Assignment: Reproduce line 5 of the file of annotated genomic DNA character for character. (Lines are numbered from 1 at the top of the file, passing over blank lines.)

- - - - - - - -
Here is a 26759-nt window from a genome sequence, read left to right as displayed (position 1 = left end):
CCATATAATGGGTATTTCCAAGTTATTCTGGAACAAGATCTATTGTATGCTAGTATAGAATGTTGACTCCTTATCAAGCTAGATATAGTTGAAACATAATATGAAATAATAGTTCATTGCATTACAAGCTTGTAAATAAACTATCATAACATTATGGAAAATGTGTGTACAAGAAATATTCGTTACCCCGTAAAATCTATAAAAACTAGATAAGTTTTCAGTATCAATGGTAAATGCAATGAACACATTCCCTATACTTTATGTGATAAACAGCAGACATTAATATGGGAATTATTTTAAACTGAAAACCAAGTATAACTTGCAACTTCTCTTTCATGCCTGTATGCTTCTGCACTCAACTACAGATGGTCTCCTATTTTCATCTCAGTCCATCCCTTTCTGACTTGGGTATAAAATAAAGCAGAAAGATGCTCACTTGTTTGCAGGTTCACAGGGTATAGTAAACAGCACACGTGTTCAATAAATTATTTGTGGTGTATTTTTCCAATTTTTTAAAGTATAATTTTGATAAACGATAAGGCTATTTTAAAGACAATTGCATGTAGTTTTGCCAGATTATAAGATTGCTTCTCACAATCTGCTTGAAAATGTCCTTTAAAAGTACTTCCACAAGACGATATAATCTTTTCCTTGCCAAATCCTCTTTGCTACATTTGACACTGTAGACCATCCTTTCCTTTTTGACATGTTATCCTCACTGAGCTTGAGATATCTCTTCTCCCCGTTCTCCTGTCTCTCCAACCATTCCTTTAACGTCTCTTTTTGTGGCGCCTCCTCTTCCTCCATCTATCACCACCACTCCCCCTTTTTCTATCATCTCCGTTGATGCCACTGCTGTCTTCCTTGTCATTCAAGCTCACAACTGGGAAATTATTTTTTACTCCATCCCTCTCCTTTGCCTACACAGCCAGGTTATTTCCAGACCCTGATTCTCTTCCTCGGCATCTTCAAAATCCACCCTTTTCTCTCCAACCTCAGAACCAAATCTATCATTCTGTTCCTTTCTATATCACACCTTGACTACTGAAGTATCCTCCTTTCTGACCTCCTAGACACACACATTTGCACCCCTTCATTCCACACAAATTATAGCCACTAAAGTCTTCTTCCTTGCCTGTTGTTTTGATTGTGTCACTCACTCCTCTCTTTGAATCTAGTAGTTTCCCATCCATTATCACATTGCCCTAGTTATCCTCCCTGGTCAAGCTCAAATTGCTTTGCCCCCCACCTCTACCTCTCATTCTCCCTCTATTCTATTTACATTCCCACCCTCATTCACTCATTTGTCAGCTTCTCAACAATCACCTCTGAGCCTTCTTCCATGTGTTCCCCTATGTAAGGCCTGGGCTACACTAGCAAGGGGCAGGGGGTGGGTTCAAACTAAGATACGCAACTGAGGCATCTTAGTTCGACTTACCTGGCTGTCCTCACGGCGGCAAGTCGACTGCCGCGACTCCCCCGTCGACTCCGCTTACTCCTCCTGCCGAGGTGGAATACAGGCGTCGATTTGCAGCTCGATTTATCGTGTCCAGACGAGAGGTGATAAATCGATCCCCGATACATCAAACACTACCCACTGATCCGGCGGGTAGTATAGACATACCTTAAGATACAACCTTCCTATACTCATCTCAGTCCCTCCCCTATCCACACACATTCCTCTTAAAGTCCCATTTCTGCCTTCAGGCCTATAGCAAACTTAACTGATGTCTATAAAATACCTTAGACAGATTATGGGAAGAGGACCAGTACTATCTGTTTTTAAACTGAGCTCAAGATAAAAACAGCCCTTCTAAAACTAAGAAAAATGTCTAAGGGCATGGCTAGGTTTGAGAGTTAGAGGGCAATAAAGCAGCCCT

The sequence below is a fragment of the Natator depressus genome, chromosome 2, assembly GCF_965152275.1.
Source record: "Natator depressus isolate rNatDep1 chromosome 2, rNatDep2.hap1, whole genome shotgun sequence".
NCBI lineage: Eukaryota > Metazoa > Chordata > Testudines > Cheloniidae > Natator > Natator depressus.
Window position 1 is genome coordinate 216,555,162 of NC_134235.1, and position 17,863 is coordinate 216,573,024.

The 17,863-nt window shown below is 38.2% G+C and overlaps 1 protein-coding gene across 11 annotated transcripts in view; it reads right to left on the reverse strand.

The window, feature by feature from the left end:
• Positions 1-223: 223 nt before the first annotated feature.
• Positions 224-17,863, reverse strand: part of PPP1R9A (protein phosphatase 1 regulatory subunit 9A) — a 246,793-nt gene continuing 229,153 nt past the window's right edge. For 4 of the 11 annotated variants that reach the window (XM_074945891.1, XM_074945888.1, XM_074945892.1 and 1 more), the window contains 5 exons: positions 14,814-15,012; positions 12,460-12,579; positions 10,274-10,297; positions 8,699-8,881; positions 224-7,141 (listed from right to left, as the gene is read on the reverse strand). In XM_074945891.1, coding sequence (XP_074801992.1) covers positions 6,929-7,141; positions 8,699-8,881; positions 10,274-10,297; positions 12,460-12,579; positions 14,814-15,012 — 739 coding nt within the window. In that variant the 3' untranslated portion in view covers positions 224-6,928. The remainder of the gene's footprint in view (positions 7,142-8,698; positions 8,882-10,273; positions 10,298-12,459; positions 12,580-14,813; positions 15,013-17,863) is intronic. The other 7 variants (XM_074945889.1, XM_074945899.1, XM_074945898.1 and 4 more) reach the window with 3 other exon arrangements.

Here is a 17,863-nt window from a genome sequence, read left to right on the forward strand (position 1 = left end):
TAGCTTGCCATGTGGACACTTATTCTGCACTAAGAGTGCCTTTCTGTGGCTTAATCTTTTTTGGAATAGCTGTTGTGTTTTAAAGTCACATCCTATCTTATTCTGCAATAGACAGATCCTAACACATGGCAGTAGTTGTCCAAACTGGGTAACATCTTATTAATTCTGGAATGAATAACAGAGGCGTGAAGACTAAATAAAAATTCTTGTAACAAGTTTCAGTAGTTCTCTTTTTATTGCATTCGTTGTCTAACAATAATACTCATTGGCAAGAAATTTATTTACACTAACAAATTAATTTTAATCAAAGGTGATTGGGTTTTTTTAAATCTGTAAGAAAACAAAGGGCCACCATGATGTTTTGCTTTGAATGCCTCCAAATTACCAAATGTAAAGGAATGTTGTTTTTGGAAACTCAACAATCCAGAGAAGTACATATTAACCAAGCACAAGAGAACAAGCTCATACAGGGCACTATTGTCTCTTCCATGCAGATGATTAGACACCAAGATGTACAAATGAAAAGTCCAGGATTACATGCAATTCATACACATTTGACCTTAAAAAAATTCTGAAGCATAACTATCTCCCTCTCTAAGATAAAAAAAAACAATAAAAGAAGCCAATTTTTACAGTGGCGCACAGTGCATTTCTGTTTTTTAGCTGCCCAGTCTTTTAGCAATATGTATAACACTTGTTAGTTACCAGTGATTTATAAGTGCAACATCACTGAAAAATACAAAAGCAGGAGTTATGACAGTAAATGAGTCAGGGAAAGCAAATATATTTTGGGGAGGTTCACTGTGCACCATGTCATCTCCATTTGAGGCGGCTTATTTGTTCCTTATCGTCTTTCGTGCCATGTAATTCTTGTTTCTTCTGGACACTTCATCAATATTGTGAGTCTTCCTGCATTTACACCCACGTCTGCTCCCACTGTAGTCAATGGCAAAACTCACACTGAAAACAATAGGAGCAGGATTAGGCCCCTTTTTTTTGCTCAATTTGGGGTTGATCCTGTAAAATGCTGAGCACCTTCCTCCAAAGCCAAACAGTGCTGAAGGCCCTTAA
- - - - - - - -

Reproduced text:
NCBI lineage: Eukaryota > Metazoa > Chordata > Testudines > Cheloniidae > Natator > Natator depressus.